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David Bowie - The Man Who Sold The World CD (album) cover

THE MAN WHO SOLD THE WORLD

David Bowie

 

Prog Related

4.00 | 201 ratings

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Peter
Special Collaborator
Honorary Collaborator
4 stars If ever I was forced with the horrible task of choosing just one David Bowie album to accompany me to that storied desert island, it's likely that 1972's THE MAN WHO SOLD THE WORLD would make the boat. Granted, it would be very difficult to leave the other main contender for my affections, the Mick Ronson (guitar, Mott The Hoople) era companion piece ZIGGY STARDUST, behind. Track for track ZIGGY is arguably the more unified whole, but there are simply too many outstanding tracks on this one which I couldn't do without on my coconut-strewn sand spit.

My bitter exile would be sweetened by the rocking lead, driving bass and sweeping acoustic strains of the epic opener "Width of a Circle," the absolutely essential "All the Madmen," the infectious, joyous "Black Country Rock" and the psycho-anthemic "Running Gun Blues." Meanwhile, my sun-seared cerebellum could seek succor in the lullaby-like "After All," while the driving, cautionary sci-fi themed rocker "Savior Machine" might lead me to less lament the technological world I'd left behind. Thundering bass and great lead guitar aside, the erotic verses of "She Shook Me Cold" might lead to a fevered -- but ultimately unfulfilling -- undertaking: that of constructing a buxom coconut-breasted "girl Friday" from a washed-up Wilson soccer ball, palm frond skirt, sundry swatches of my discarded threadbare clothing, and some of those countless plastic water and detergent bottles which always end up in the sea. (Yes, much like Tom Hanks in Castaway -- but this time without the unhinged, hopelessly dependent, disquietingly homoerotic relationship with a gory piece of underinflated sports equipment). On second thought, it might be best to avoid that track... The words of the title song would doubtlessly speak volumes to me in such a situation ("You're face to face with the man who sold the world..."), and that wonderful Ronson lead motif could provide me with the just the hook I'd need to catch some protein and omega 3-rich fish -- must keep my strength up for raft building! Finally, album closer "The Supermen" could inspire the raising of a private army of coconut shell- armoured warriors to annex the next islet over, as the track's pounding, tribal drums give the signal to advance! (Or maybe to just caper in ash-painted delirium around the signal fire..)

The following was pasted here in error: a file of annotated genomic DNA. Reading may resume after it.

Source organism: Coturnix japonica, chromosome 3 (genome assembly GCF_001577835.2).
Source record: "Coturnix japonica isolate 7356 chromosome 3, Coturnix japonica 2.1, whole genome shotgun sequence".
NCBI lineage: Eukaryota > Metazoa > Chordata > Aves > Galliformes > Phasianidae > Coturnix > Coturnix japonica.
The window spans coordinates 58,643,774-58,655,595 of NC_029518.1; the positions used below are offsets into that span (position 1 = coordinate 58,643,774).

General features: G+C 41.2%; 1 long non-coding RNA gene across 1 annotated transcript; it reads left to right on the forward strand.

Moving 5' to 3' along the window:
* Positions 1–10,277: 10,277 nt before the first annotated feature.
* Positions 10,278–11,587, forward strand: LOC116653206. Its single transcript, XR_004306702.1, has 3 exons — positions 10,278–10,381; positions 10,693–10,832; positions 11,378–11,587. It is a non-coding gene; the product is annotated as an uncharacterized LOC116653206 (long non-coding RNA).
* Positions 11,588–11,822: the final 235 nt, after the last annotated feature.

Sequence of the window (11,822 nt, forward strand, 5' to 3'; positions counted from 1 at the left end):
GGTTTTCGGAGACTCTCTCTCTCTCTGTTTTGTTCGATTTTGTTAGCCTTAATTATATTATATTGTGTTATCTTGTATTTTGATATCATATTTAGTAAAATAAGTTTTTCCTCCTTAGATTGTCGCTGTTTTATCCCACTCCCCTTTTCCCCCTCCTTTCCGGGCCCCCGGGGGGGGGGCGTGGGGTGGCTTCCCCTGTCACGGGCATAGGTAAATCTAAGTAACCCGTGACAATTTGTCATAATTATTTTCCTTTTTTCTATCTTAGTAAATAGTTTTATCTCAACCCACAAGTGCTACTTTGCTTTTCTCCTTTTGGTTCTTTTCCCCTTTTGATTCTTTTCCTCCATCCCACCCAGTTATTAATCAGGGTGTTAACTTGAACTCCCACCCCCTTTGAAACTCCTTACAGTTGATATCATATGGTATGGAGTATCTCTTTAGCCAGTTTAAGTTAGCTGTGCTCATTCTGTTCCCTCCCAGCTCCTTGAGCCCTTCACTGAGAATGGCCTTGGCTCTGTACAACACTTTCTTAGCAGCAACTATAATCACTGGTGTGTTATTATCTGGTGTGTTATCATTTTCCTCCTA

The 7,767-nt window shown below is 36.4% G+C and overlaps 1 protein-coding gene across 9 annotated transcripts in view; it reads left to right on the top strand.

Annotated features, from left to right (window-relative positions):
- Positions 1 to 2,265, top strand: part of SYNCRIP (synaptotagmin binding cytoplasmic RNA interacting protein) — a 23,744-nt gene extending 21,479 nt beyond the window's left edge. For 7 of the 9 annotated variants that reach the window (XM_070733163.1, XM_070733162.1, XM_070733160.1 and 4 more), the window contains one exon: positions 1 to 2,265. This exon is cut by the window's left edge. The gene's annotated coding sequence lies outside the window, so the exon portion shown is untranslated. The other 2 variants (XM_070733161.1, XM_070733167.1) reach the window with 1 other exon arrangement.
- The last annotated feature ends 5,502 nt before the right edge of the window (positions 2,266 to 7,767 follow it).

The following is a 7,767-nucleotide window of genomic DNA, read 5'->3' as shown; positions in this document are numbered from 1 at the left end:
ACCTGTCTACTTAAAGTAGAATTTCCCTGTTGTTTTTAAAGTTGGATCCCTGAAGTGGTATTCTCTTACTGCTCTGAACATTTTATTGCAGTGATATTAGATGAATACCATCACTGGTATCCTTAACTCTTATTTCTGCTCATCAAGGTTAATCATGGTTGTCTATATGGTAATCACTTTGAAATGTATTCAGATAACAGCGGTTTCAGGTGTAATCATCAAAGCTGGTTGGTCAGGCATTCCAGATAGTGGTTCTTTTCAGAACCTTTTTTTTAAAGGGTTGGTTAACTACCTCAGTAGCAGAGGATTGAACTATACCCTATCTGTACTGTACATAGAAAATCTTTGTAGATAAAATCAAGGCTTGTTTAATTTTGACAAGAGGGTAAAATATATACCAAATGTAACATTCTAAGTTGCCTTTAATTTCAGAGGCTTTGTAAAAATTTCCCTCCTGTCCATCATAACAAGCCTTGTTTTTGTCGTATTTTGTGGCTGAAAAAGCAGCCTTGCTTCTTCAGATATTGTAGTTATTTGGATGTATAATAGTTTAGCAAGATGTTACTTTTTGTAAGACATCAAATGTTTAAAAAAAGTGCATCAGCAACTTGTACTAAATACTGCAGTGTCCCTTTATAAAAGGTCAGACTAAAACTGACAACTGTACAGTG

Eccentric reviewing techniques and belaboured metaphors aside, THE MAN WHO SOLD THE WORLD is a fabulous, essential early Bowie album. Crank it up -- it's not as if there are any neighbours to disturb!

Peter | 4/5 |

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